Morning Report – New Home Sales rise, but still a production deficit 3/24/15

Markets are higher this morning as oil picks up a bid. Bonds and MBS are flattish.

The FHFA House Price Index rose .3% in January, lower than expectations. Prices are up 5.1% year-over-year and are now within 3.5% of their peak levels, which corresponds to December 2005 levels.

New Home Sales rose in February to a 539k pace from an upward-revised 500k pace in January. New Home Sales are hitting post bubble highs, but are still about 40% of previous peak levels, which were hit about 10 years ago.

On Lennar’s first quarter earnings conference call, CEO Stuart Miller had this to say about new home sales: “Pent-up demand is derived from a now multi-year production deficit that is continuing to grow even at current production levels (emphasis mine) At the same time, volume growth has been constrained by overly conservative lending standards, a regulatory environment that discourages mortgage lending and a negative consumer bias overhang against homeownership….While the relationship between pent-up demand, rental rates and mortgage availability continues to direct the housing market, it’s becoming more apparent that the mortgage market is loosening incrementally with time and enabling more demand to be realized as household formation begins to return to more normalized levels. We have believed and we continue to believe that the downside in the housing market is very limited and the upside is very significant (emphasis mine). We believe that the market is downside supported by the many years of production deficits that have yielded a limited supply of both rental and for-sale housing in the country. Any pullback in the housing market would be short-lived as there’s a need for shelter across the country and there’s very little inventory, and almost no likelihood of mortgage foreclosures (emphasis mine) given the stringent underwriting standards of the past years.

Inflation is still pretty much nowhere to be found, as the consumer price index rose .2% in February. On a year over year basis, it is flat, while ex-food and energy it is up 1.7%. Certainly if the Fed wants an excuse not to hike rates in June, the lack of inflation is giving them one. Note the Fed prefers to use PCE inflation, not CPI.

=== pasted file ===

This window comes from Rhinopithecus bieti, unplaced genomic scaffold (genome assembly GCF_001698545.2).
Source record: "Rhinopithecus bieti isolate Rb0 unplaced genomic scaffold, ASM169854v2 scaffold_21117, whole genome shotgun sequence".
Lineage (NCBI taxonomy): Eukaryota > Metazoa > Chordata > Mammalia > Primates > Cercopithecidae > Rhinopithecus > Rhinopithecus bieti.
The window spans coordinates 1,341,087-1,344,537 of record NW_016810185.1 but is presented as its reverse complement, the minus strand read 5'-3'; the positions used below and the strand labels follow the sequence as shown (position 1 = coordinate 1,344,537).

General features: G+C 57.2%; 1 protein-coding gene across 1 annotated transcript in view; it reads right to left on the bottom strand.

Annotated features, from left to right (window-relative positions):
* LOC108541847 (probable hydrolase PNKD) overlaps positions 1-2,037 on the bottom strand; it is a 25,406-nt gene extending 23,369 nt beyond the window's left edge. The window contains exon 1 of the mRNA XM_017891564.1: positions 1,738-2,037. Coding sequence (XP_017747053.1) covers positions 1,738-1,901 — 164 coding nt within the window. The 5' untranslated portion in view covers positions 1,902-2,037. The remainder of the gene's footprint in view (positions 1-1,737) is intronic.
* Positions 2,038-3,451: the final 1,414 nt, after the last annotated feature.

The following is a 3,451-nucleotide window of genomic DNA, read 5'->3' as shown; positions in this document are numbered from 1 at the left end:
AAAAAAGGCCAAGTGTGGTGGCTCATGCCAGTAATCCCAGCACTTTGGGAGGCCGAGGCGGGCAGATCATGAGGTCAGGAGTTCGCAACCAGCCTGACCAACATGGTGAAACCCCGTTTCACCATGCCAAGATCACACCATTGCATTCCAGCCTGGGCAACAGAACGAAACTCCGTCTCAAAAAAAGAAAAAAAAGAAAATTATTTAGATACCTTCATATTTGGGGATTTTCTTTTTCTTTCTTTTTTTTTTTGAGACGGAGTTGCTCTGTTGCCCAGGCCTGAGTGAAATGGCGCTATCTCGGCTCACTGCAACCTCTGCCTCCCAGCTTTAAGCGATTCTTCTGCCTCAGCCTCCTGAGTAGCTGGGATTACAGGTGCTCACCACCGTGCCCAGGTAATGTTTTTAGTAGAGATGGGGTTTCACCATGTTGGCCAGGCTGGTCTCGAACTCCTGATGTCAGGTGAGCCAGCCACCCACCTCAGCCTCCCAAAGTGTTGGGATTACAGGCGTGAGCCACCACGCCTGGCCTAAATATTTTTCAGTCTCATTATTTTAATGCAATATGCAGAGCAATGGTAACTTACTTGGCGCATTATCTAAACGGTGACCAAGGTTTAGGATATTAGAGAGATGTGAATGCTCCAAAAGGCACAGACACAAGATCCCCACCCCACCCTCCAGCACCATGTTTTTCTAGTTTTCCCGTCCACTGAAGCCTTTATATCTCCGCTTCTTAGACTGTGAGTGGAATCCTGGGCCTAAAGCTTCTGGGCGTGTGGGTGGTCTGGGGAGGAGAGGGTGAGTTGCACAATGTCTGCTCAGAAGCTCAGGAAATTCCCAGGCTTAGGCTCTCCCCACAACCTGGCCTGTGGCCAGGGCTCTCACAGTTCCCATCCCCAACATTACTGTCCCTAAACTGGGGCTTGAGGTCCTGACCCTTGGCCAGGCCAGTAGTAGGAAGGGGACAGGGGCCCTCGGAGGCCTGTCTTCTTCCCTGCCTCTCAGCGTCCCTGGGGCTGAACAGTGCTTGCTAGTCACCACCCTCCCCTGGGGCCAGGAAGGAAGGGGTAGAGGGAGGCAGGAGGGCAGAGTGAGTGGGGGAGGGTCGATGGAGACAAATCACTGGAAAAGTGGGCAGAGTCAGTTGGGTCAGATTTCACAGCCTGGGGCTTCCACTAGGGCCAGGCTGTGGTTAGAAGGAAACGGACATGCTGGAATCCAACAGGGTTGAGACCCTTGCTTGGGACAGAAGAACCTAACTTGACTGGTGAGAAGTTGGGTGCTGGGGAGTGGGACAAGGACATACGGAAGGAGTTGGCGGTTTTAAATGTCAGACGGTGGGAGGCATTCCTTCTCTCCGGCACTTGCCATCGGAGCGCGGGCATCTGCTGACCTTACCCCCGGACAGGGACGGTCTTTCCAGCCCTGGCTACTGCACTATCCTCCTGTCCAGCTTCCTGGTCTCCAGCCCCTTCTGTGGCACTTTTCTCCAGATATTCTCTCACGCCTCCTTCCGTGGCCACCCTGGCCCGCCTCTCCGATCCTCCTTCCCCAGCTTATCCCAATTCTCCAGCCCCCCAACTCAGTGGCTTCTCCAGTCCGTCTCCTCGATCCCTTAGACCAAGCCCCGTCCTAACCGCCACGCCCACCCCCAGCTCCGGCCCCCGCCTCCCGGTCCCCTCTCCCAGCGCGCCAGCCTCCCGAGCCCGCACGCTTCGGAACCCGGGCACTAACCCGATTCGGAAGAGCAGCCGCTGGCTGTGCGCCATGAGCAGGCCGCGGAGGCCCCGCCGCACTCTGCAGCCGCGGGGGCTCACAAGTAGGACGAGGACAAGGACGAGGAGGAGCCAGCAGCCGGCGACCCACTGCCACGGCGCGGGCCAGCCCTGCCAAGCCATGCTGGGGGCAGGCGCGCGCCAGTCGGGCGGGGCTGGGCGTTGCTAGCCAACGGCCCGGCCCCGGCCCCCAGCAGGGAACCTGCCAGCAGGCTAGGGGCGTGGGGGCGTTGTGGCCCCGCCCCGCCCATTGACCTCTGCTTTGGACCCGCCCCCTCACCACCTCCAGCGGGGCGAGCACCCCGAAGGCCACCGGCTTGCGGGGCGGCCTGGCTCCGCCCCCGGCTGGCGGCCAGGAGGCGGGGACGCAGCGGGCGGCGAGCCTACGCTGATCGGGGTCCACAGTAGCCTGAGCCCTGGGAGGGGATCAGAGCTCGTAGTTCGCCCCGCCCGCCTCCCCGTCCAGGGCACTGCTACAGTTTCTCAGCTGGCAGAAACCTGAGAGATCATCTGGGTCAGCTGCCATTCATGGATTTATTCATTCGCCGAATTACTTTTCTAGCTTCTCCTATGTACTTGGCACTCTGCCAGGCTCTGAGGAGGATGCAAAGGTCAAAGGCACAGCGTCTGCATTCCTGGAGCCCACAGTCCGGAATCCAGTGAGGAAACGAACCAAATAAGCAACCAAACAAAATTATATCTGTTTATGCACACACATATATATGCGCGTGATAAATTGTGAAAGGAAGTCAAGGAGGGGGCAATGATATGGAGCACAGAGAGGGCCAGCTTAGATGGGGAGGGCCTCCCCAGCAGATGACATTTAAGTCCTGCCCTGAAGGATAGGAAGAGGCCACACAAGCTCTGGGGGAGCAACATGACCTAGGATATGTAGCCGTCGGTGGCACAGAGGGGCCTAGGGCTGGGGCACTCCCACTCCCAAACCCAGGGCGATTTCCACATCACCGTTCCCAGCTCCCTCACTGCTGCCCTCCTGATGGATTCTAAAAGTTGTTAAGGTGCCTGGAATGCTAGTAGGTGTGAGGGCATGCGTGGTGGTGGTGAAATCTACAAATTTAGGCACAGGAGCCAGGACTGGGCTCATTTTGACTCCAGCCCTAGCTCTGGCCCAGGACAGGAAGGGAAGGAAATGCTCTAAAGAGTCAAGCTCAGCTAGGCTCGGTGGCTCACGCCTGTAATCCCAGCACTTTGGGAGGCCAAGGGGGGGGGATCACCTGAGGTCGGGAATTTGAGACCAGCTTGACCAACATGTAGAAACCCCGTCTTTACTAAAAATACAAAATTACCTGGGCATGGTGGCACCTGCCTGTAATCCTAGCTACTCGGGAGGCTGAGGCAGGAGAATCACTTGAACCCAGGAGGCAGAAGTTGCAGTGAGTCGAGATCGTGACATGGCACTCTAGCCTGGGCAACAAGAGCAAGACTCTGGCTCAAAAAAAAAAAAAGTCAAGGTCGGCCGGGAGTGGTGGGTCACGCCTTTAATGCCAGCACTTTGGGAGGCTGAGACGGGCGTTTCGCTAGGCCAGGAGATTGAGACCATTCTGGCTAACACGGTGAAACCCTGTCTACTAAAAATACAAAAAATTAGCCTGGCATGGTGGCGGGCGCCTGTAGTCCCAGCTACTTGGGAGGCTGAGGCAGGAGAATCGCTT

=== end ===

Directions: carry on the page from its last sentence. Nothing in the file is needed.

The Markit US Manufacturing PMI rose in March to 55.3 versus 55.1. Manufacturing continues to rebound, although it doesn’t employ as many people as it used to. Meanwhile one study shows that up to half of all jobs can be automated over the next 10 – 20 years.

The Richmond Fed Manufacturing Index fell to -8 from 0 last month.

6 Responses

  1. End of an era:

    “As Silence Falls on Chicago Trading Pits, a Working-Class Portal Also Closes
    MARCH 24, 2015 ”


  2. On Bear’s trading floor, most of the traders started as back office guys, and a few were MBAs. The back office types typically were from NY and had BS degrees from the local college. Not Ivy League types at all.

    Many became millionaires..


    • jnc:

      I am 2,700 words into this, and he has not said one substantive, evidence backed thing. This “unapologetically long and technical” piece is certainly long, but I am still waiting to see anything “technical”. Does he ever get there?


    • I tried, jnc, I really did. But I had to give up. The prose was just too overwrought and the details too lacking. (How many times can one use the word “fraud” in a single sentence? “What do you call it when fraudulent banksters are fraudulently selling fraudulently underwritten loans approved on the basis of fraudulent documentation, only later to be fraudulently packaged into fraudulent MBS? Fraud I tell you, fraud!”)

      The author may very well be correct in his assessment, but after reading over 4 thousand words of his explanation, I am seriously none the wiser. I’d be interested in what Brent has to say.


  3. Worth a note:

    “Google Hires Finance Chief Ruth Porat From Morgan Stanley

    MARCH 24, 2015”


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